Classic – or cliche? What makes the difference? Newman’s performances – and Russo’s writing – demonstrate that it’s the details that make the characters come alive. Russo’s Max Roby is a retired house painter, and he never had much use for the Catholic church that gave his wife comfort. His son Miles is combining penance and community service by painting the church for free – but he hates ladders and that peeling siding of that spire terrifies him. Max pokes and prods Miles about his fear of heights, not very nicely. But he knows that Miles has constrained his own life in part out of fear, and needs to push through it. The author doesn’t spell that out – it’s in the characterization. Eventually Miles does stand up to Max, he does go high up on the ladder, and he gains the courage he needs to pull off a pair of rebellious acts that enable him to save his daughter and change his own life. Small actions, tiny steps that lead inexorably to redemption – not of Max, who isn’t looking for it, but of Miles, who needs it to fully live his own life. The devil may be in the details, but so is the glory.

Newman described himself as a character actor who looked like a leading man. I think he meant that he liked to lose himself in the details and become someone else – he wasn’t always playing himself. As writers, we need to give our characters those same opportunities. What I particularly like about Empire Falls – and Russo’s latest novel, The Bridge of Sighs – is that most of the characters are ordinary people dealing with ordinary problems, but the writer is willing to go beneath the surface and explore each individual character’s particular thoughts, feelings, motivations, and reactions. To go beyond cliche. And that’s what makes a classic.

Not a criminal, but a victim — a twist on identity theft

Image0073Some stories are almost too strange to believe — or too strange for fiction. This one is frighteningly real — and may give you a few story ideas.

The Missoulian reported earlier this year that last February, federal Homeland Security agents obtained a search warrant for the home of a NW Montana man they suspected of trafficking child pornography. They quickly concluded that the man was not a trafficker, but himself the victim of a form of identity theft. The real trafficker had used readily-available software called E-Phex to establish what’s called a “peer-to-peer connection,” making it appear that emails he sent distributing child pornography had come from another man’s computer.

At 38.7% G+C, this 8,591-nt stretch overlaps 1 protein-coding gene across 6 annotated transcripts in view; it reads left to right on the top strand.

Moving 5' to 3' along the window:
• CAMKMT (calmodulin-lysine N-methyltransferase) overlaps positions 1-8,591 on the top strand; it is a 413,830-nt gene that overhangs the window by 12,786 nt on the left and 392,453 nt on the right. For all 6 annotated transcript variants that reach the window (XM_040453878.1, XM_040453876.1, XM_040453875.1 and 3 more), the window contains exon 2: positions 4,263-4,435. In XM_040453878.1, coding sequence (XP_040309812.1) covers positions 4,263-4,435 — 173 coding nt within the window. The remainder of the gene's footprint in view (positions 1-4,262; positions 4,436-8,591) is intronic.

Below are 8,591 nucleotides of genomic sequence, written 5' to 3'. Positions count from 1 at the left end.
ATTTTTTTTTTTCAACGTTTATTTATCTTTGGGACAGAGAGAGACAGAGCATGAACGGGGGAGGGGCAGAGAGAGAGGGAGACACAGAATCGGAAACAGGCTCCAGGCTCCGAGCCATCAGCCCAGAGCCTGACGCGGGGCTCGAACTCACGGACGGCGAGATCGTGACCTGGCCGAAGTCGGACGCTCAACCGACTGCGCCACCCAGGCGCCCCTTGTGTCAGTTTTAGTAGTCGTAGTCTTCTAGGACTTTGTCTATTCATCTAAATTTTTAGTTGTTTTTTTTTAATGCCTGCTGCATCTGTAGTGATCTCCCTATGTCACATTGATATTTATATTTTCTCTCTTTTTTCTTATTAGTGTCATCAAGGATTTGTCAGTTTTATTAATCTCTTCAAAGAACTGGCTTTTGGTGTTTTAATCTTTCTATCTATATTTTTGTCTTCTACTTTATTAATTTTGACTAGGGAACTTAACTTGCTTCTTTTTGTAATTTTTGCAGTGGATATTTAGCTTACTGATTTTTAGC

Once that became clear, according to a lengthy story in the Daily InterLake, the department publicly announced that the man was “not the subject of, or a person of interest in, an investigation. … We believe he is an innocent victim of cybertheft.” The department would not reveal how the thief obtained the man’s Stell’s IP address or how they concluded that it had been stolen, to avoid revealing their plan to catch the thief and trafficker.

The Homeland Security spokesman acknowledged that it was rare for a law enforcement agency to make such a public announcement, but the computer owner is an older man who volunteers with a local charity that suspended him after learning of the warrant and suspicions, which were widely published in Montana. Local agents asked the regional spokesman to speak out to clear his name. “The agents in Montana saw an injustice was occurring and wanted to make it right,” the InterLake reports.

The computer owner and his wife were questioned extensively, separately and together, for several hours. More details on the investigation and its toll on the couple in the InterLake article.

(Photo: Flathead Lake in winter, by Leslie)

 

On the move …

Sometime soon, probably next week, my two websites will become one, at www.LeslieBudewitz.com, and this blog will be found on that site. I’m hoping to keep the address www.LawandFiction.com/blog, so your favorites and bookmarks will still work, but if you subscribe to the blog, through Feedburner or RSS, you may need to re-subscribe. The website and blog may be down for a day or two while I move hosts.

Please keep this message so you can find me in my new on-line home—I love keeping in touch, and hope you do, too!

Leslie